Mililani: Is there any background information that you would like to share to reinforce the importance of this program for your community?
Pearl: Living in a small island, we’re very inundated by challenges. Everything is imported, and living in small islands going through urbanization processes that we might not understand. You know, a very challenging look at well-being and wellness in the community.
We are flexible to bring the program to the location where the people are. We learned where these people are located so that we can look at the environments that they’re in, it may be in their community centers or in their offices.
As for populations, we need to understand our demographics in terms of rural versus urban settings, employed and unemployed, educated versus not educated, to tailor the program to meet their specific needs and make it enjoyable as part of our retention.
It’s very challenging to live in an island where everything gets imported. [The] food market is being dominated by processed foods. The innovation with this program, we wanted to introduce the farming to table concept as part of the program and also understand the food market in terms of buying power for participants to buy processed foods vs. locally-sourced food.
Mililani: What impact has your site had on the communities you serve?
Pearl: Well, the impact is huge. It introduces a concept to define services that would promote wellness and well-being. For data, this program was able to collect our data which was [a] very reputable point in formulating policies and show to policy makers what can be changed to impact the greater good for Palau. So, we used the data to promote and introduce wellness screening to our national health insurance.
Community-wide lifestyle changes, the program gave us the opportunity to launch and implement integrative approach, using this program from farming to dancing to music to stress management to whatever approach that the community defines that it’s well-adapted to them. We were able to use integrative approaches to enhance and increase the well-being of individuals and the community.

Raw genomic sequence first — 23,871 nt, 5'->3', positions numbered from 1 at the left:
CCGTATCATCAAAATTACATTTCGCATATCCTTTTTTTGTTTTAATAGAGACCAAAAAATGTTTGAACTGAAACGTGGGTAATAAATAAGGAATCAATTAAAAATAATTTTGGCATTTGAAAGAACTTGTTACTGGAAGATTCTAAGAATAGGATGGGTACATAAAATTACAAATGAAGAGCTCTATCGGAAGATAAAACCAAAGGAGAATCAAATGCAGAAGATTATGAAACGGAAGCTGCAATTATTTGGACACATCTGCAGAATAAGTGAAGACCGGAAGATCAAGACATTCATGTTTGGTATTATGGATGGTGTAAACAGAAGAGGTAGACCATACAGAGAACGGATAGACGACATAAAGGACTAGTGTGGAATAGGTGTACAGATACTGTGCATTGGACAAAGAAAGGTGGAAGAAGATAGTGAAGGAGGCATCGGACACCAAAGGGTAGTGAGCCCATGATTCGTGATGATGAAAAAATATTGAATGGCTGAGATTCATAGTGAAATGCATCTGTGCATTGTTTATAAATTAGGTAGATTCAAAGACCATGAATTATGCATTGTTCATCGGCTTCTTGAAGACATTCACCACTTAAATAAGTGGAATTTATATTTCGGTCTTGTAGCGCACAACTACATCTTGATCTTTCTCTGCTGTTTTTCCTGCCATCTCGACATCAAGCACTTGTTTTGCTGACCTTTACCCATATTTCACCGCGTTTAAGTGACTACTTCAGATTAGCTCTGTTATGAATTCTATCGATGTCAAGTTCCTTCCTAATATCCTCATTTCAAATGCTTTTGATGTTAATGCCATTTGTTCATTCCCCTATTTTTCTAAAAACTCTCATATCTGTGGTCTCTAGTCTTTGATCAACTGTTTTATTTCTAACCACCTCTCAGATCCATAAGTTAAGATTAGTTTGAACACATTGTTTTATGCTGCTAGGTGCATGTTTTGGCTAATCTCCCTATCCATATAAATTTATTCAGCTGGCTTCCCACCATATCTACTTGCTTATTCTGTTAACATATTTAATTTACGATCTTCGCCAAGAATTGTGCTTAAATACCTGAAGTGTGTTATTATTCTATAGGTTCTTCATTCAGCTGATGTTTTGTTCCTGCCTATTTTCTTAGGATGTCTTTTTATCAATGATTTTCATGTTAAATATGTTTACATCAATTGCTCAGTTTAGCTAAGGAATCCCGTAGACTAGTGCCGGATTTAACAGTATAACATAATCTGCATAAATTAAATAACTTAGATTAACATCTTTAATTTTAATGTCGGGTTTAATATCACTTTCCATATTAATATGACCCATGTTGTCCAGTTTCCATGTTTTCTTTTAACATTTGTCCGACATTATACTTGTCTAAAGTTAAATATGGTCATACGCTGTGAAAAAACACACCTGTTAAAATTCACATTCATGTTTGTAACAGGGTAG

The program also reinforced established partnerships that we’ve been working on, but it still gave us the opportunity to formalize as an integrative approach to one household or to one individual or to one community. So, there’s that approach that we look at using that established partnership, we talked about food security at the household level, nutritional intake increase through urban gardening in the individual homes and in the community as a collective group — so it gave us that opportunity through our established partnership to have that dialogue with the state governments, NGOs, grantors, programmatic partners, so it gives us that avenue to have that dialogue, but not just dialogue that actually implement that on the ground. It gives us new synergies, these kind of projects.
Mililani: What are some of your site’s challenges and/or best practices for recruitment, retention, and general programming?
Pearl: Challenges, in terms of recruitment and retention, it’s the duration of the program. Sometimes, it’s very hard to do a year project or a year program. It gets too long. So, part of the challenge is for the program to find innovative strategies to make it more interesting.